Showing posts with label Chesapeake Bay. Show all posts
Showing posts with label Chesapeake Bay. Show all posts

Friday, January 16, 2015

January 1991 Report of the Governor’s Commission on Growth in the Chesapeake Bay Region

January 1991 Report of the Governor’s Commission on Growth in the Chesapeake Bay Region

Protecting the Future

A Vision for Maryland

Report of the Governor’s Commission on Growth in the Chesapeake Bay Region

January 1991


Since October 1989, the Governor's Commission on Growth in the Chesapeake Bay Region has worked to develop a vision for Maryland's growth over the next 30 years. Answering a charge from Governor William Donald Schaefer, the Commission has made recommendations for reconciling rapid economic growth and development with the conservation of Maryland's natural resources and the preservation of the State's unique quality of life.
The Commission recognized an opportunity to change the way land-use has been managed in the past, and crafted recommendations which carefully consider the challenge of the Visions prepared by the 2020 Panel of Experts.2 Each Vision was considered, and the responses blended into five basic recommendations that are the subject of this report.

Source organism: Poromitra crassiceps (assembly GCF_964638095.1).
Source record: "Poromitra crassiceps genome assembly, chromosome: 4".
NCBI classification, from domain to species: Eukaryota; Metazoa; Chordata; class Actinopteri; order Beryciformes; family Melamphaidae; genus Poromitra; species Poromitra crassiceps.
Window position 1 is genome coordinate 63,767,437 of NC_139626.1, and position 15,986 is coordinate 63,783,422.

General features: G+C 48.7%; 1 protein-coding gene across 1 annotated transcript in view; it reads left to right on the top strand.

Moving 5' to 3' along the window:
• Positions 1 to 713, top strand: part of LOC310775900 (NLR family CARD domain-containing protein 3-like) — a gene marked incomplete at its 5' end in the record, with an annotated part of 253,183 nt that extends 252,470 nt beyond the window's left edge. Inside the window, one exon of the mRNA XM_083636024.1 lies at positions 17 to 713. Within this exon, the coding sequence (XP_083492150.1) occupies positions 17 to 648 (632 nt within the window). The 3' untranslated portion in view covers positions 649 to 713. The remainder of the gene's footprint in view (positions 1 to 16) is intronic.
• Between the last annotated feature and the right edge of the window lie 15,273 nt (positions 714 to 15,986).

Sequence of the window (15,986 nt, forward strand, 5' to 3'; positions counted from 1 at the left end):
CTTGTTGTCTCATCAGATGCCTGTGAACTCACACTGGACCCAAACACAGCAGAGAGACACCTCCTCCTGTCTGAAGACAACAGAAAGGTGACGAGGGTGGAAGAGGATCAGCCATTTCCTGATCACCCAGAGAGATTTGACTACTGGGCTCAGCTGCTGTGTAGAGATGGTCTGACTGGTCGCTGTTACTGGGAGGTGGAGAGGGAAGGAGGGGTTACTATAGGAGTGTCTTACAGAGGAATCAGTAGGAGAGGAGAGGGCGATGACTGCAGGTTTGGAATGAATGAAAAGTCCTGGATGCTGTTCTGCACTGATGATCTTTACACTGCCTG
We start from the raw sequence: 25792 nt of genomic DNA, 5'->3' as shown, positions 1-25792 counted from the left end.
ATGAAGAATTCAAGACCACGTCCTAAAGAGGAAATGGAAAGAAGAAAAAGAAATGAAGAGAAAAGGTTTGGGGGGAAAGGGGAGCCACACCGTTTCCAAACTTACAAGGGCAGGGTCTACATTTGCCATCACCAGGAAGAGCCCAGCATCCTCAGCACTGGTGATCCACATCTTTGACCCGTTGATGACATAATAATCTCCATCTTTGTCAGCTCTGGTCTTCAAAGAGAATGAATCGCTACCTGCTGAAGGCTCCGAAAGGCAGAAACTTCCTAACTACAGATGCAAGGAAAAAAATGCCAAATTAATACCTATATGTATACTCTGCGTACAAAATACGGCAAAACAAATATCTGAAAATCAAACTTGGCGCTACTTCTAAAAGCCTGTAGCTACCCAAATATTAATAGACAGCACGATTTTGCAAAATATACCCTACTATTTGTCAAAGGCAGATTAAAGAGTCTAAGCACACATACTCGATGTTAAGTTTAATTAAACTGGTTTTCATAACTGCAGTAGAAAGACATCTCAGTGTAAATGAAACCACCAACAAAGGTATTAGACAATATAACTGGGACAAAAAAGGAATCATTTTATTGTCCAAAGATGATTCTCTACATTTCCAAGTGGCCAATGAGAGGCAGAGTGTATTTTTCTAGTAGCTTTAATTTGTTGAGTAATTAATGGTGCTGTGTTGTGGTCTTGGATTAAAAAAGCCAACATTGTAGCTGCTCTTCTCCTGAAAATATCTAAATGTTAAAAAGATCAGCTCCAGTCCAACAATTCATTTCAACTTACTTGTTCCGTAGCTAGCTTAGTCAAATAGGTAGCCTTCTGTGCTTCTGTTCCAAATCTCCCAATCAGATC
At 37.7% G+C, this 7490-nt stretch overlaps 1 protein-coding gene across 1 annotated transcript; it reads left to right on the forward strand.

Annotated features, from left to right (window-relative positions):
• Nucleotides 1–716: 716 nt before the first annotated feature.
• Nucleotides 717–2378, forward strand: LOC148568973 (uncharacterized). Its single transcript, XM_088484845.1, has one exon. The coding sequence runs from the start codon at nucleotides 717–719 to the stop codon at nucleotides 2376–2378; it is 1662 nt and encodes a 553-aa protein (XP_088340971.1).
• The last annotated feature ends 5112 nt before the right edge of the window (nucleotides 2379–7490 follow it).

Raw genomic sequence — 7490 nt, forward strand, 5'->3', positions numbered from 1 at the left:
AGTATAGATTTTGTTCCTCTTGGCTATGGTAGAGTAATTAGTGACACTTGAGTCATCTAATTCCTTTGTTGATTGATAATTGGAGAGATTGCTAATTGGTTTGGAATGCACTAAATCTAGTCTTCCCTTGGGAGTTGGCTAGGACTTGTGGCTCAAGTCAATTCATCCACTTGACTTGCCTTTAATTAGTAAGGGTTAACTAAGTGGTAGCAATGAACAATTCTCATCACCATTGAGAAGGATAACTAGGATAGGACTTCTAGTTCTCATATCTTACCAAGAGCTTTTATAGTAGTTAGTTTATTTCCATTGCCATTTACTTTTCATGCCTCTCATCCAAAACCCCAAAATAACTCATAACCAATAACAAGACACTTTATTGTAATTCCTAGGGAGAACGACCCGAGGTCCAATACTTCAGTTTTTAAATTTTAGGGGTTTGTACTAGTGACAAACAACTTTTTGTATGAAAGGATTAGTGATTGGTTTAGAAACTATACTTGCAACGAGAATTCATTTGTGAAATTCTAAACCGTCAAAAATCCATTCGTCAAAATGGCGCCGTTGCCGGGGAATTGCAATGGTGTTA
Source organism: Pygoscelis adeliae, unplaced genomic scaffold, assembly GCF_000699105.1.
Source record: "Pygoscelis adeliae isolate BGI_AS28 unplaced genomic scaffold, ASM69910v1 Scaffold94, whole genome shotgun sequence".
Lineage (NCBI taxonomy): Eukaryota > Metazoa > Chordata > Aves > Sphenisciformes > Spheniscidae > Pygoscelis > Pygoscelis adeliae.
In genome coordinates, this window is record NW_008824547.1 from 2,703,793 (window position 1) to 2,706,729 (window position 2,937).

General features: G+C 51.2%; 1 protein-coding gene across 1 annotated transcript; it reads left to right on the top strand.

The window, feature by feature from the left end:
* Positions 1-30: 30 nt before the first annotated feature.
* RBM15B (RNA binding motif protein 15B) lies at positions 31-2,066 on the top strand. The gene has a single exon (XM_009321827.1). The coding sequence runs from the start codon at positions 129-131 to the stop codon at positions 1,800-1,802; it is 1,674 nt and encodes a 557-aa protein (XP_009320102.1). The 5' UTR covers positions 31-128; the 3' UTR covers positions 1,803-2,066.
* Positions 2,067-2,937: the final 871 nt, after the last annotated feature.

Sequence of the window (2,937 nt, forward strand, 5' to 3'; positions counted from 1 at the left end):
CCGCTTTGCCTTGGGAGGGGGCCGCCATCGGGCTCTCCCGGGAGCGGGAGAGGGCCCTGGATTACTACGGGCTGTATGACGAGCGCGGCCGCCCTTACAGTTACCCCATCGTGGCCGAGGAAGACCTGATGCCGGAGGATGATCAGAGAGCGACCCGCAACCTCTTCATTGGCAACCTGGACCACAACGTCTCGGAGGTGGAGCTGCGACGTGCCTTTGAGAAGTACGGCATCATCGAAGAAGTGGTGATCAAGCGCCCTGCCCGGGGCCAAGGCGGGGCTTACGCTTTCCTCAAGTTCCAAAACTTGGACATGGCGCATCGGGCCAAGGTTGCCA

1. Designate suitable areas for growth. Sprawl development devours land, harms the environment and the Chesapeake Bay, and uses infrastructure inefficiently. The Commission's proposal would have local governments direct new development to areas they believe can most efficiently accommodate it.

2. Protect sensitive areas. From a list of more than 40 environmentally-sensitive areas, such as den or breeding sites and large contiguous tracts of forest, the Commission focused on four as being most critical to protect from the impact of individual development projects. On steep slopes and in stream buffers, in habitats for endangered species and 100-year floodplains, virtually no development should be permitted.

3. Conserve natural resources. Sprawl development encourages inefficient use of resources. Natural resources such as farmland and forests, once developed, are difficult to restore. Under the Commission's proposal, development will be directed away from farms and forests.

4. Make stewardship of the environment a universal ethic. Mary landers must understand that each individual's actions have a direct effect on the Bay and the environment. The Commission has asked that a statewide Stewardship Council be charged with coordinating existing educational programs and increasing opportunities for individuals to protect the environment.